We move between 1974 and the late 1990s. In the film’s present, former prosecutor, grey-haired Benjamín (Ricardo Darín) is writing a novel inspired by a key episode in his career: the case, 25 years earlier, of the rape and murder of a beautiful young woman. This was an event which pitched go-getting, principled Benjamin against judicial corruption (a symptom, we assume, of the military dictatorship) and cemented his unspoken feelings for his better-educated, better-bred new boss, Irene (Soledad Villamil), whose arrival in their wood-panelled offices coincides with this death.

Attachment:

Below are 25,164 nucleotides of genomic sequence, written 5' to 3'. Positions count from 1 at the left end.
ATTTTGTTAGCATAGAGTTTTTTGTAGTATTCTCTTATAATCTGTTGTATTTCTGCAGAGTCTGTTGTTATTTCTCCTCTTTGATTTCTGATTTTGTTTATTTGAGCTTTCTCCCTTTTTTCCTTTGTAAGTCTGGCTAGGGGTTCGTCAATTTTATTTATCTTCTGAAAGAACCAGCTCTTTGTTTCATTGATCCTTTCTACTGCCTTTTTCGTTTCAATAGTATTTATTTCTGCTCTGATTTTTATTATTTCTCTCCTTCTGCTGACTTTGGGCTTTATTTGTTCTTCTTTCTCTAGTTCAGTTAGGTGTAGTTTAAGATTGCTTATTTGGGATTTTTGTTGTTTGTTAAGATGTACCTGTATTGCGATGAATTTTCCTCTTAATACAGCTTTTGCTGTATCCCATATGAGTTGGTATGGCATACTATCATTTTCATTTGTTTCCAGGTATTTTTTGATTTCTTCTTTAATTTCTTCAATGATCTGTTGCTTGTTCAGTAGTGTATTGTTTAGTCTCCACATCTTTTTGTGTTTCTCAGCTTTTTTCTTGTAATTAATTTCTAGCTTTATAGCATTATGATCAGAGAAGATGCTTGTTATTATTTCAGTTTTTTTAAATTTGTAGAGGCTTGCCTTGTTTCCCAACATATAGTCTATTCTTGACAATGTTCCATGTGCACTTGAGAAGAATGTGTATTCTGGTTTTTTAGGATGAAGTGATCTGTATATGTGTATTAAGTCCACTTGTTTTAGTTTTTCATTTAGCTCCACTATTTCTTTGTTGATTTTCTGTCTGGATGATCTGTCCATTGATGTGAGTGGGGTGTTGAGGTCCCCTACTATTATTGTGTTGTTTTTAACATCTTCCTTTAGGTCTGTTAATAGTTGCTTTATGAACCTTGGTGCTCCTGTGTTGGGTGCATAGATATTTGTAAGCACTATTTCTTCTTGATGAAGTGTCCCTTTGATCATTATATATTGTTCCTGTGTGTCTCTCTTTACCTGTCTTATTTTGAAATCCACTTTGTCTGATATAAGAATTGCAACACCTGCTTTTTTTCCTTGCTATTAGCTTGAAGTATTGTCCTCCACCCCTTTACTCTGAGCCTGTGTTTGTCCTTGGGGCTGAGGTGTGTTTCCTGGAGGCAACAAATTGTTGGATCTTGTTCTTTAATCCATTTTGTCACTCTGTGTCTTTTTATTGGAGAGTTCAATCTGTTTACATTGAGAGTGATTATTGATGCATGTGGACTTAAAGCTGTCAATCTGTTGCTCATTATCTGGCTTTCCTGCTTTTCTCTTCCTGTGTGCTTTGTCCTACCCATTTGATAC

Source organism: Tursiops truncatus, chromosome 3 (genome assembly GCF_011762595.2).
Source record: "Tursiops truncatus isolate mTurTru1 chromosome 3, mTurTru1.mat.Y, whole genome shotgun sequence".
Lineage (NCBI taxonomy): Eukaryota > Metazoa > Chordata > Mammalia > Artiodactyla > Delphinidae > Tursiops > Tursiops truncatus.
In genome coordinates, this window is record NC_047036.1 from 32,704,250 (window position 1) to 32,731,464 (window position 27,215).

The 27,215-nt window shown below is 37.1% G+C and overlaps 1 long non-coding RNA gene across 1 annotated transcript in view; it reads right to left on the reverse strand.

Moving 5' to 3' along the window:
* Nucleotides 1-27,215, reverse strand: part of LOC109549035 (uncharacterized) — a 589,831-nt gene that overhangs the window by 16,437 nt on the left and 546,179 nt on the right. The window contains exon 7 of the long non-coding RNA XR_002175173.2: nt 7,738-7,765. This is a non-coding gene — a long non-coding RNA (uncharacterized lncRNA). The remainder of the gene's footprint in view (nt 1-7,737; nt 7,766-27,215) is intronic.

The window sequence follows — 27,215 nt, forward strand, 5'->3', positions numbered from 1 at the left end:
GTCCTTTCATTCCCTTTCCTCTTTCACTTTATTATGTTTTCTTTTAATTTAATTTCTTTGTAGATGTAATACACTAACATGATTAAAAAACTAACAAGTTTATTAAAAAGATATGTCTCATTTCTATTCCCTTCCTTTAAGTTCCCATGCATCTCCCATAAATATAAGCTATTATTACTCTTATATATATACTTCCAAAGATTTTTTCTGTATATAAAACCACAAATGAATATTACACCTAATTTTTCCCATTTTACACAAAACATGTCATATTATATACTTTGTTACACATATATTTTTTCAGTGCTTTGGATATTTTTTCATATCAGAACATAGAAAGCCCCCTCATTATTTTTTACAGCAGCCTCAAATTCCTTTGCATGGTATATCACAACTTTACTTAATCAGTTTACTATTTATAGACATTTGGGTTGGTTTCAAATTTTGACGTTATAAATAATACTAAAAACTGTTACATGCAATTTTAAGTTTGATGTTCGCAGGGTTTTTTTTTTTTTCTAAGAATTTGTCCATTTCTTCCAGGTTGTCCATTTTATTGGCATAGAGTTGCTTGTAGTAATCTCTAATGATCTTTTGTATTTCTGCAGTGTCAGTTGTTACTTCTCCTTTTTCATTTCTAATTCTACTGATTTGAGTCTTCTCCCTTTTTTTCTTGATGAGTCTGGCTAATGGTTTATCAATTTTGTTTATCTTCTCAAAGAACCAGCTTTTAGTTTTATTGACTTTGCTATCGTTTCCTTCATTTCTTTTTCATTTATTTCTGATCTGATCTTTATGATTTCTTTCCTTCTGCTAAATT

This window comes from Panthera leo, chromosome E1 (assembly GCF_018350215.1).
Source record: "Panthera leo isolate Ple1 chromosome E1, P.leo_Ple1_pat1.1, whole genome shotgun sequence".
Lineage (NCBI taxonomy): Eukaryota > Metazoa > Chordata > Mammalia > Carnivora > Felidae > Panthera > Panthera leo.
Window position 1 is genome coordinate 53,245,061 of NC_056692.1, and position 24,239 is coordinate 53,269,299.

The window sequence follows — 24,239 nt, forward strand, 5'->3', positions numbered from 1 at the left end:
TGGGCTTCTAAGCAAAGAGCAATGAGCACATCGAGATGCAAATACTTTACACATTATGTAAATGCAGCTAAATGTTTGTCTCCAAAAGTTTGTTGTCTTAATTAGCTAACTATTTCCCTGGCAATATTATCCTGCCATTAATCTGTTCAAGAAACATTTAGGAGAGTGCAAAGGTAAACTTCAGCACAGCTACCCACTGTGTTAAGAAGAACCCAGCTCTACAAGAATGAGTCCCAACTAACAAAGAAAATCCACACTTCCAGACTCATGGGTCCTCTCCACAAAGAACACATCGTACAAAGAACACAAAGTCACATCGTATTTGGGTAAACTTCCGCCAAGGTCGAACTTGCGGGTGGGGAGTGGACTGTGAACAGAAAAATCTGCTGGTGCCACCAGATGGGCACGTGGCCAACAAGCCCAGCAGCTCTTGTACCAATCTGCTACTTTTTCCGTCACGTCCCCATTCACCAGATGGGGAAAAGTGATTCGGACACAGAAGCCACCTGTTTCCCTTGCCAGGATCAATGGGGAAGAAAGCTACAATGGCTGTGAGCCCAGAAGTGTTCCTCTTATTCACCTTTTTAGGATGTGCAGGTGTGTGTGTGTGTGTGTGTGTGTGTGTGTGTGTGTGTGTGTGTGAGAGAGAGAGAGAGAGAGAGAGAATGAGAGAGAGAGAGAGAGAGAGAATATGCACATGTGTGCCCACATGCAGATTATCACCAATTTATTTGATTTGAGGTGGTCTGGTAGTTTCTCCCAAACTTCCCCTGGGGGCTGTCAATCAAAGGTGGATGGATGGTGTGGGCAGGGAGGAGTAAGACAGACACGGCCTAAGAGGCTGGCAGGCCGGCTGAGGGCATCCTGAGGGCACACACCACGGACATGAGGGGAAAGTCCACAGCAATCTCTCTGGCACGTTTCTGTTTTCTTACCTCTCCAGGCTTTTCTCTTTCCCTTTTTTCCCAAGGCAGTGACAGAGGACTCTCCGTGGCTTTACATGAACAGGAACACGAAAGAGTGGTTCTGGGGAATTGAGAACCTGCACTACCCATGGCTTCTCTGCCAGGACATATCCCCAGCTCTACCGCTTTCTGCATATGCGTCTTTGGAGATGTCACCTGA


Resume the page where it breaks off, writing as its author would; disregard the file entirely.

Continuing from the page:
The hunt for the killer takes up much of the two-hour-plus running time and is diverting enough, while the later penning of Benjamin’s book causes him to revisit both his friendship with Irene and the legacy of this case (calling for ample whitening of hair and dodgy make-up). It’s this cross-cutting and sense of time past and lost that’s meant to inspire a gradual embrace of ‘big’ themes, but the twin, shallow and pretty obvious ones that emerge are, firstly, that injustice breeds injustice and, secondly, that true love will triumph in the end. Cue orchestra!